Gila National Forest to conduct prescribed burn on Slaughter Mesa

Prescribed Fire near Quemado Lake will help restore meadow and forest habitats to benefit wildlife

SILVER CITY, NM, April 25, 2023 – The Quemado Ranger District is planning to use prescribed fire to treat approximately 4,650 acres of the Gila National Forest in the Slaughter Mesa area south/southeast of Quemado Lake starting May 4 as fuel and weather conditions allow. The prescribed burn will occur in meadow and ponderosa pine forest habitats, targeting primarily grass and ponderosa pine trees.

In meadow areas, fire will be used to consume grass and small trees, helping to maintain meadow habitats. In forested areas, fire will reduce surface fuels and ladder fuels by burning stumps, logs, and dense pockets of younger trees, helping to restore an uneven-aged forest condition, while reducing ladder fuels that promote stand-replacing wildfire. The disruption of a frequent, low-intensity fire regime has allowed trees to encroach on meadow habitats in the project area, impacting habitat diversity and forage resources for mule deer, elk, and pronghorn. The increasing density of trees in forested areas brings greater risk of stand-replacing wildfire, and threatens habitats of big game, Mexican spotted owl, turkey, northern goshawk, and dozens of other species.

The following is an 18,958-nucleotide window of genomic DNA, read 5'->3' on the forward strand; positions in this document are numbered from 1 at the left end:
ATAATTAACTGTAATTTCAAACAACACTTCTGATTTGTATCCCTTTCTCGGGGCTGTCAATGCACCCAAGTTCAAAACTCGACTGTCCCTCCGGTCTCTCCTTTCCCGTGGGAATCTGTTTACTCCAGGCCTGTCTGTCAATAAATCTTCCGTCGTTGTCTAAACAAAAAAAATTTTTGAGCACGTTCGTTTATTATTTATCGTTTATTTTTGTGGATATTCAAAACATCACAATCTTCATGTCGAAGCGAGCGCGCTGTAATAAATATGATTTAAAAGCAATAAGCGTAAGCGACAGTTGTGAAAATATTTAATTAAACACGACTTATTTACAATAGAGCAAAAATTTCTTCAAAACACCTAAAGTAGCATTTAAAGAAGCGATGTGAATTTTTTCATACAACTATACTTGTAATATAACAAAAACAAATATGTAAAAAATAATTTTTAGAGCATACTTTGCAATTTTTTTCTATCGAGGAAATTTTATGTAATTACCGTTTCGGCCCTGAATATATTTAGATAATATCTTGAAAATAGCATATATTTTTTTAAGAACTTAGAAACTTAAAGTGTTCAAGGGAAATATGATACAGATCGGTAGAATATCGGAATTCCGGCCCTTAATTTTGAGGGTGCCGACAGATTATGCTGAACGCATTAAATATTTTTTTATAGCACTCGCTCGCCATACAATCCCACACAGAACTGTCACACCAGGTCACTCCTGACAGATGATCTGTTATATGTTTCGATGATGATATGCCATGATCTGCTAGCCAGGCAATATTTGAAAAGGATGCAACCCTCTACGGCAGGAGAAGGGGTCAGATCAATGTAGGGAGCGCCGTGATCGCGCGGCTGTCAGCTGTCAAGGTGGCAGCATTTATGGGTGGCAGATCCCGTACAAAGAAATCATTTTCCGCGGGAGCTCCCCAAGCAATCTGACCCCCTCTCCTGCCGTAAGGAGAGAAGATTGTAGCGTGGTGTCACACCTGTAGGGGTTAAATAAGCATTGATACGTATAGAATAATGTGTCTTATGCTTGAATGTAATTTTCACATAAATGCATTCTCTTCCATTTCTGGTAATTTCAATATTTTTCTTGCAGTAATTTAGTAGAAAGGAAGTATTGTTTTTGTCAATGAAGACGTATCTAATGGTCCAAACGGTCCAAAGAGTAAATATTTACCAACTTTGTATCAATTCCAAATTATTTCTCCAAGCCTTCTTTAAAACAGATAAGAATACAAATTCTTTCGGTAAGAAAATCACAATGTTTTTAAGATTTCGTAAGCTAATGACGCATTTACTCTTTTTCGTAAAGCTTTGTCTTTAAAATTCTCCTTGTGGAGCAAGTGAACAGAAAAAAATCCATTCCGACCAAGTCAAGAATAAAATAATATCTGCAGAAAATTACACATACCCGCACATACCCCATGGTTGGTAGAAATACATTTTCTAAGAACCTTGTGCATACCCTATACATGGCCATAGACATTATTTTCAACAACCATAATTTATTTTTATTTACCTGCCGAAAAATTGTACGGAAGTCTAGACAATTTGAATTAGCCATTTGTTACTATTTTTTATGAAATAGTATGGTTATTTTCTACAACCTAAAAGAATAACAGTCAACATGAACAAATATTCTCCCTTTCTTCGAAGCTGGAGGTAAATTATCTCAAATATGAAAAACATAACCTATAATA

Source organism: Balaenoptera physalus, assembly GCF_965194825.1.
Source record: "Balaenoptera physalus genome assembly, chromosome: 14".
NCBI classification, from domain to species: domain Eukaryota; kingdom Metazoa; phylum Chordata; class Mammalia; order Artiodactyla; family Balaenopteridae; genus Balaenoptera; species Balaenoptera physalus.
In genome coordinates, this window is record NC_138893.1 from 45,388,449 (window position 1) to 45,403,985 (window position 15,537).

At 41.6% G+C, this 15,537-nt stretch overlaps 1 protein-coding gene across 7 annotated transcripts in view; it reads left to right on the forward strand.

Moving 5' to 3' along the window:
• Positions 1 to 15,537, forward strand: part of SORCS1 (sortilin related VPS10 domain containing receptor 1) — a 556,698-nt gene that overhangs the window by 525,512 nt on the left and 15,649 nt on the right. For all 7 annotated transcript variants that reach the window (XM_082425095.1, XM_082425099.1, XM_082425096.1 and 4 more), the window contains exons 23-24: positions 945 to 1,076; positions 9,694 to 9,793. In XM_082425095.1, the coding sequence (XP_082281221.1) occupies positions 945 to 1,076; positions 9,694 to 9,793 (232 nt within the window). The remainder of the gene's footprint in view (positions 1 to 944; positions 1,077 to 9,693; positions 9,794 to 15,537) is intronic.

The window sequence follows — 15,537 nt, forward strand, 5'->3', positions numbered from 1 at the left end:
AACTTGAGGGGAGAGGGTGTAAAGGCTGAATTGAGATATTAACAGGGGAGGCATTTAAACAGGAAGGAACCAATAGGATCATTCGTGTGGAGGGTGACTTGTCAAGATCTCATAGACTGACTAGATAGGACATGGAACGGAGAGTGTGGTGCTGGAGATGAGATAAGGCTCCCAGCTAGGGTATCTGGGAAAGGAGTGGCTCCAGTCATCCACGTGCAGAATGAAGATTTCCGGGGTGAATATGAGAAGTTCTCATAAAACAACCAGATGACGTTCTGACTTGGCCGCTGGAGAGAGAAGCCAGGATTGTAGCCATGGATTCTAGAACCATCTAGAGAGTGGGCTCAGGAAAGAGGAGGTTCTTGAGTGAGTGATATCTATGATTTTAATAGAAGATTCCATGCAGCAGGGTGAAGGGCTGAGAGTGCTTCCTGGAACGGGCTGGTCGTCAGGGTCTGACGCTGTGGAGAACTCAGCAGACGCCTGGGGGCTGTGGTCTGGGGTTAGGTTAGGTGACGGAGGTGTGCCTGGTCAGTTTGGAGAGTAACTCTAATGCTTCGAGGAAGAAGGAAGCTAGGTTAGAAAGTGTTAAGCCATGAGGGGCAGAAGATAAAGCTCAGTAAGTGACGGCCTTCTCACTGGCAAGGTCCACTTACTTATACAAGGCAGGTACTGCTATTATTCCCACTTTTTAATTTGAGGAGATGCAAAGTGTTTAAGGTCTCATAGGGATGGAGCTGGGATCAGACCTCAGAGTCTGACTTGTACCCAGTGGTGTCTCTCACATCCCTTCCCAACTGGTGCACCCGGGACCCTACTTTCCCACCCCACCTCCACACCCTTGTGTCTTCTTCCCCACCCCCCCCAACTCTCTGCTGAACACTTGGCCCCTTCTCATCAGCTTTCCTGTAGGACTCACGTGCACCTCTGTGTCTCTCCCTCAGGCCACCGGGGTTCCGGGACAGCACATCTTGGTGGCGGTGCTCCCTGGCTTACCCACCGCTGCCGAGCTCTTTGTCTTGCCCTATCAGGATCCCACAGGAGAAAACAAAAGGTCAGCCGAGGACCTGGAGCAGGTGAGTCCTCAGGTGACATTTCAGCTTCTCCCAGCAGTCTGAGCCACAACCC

“This prescribed burn is part of the Slaughter Mesa Restoration project including more than 31,000 acres of the Gila National Forest east and south of Quemado Lake,” said Quemado District Ranger Randall Chavez. “We are collaborating with New Mexico Game and Fish on this project to improve wildlife habitat conditions in the project area. The project restores fire to fire-dependent ecosystems, increasing their resiliency and resistance to fire, insect and disease infestation, and climate change.” Learn more about the Slaughter Mesa Restoration project at Forest Service (

Some measure of wind helps carry fire through the burn unit and promotes more complete consumption of targeted fuels. The objectives identified in the burn plan allow for sustained winds of up to 20 miles per hour at 20 feet above the surface of the ground. Under 20-mile per hour sustained winds, large branches and small trees will begin to sway, and small, crested waves may appear on the surface of water bodies.

The Slaughter Mesa prescribed burn is expected to last about one week, with approximately two days of ignitions. Smoke will be visible from New Mexico Highways 32 and 60, from Quemado, and Quemado Lake Estates, and will be heaviest during initial operations. Smoke output from more heavily forested areas in the interior of the burn unit should be expected for about a week, as fire consumes logs, stumps, and other heavier fuels. Information about smoke impacts and recommendations for avoiding health impacts is available at NM Fire Info | Smoke Management. For more information contact Maribeth Pecotte at 575-388-8211 or

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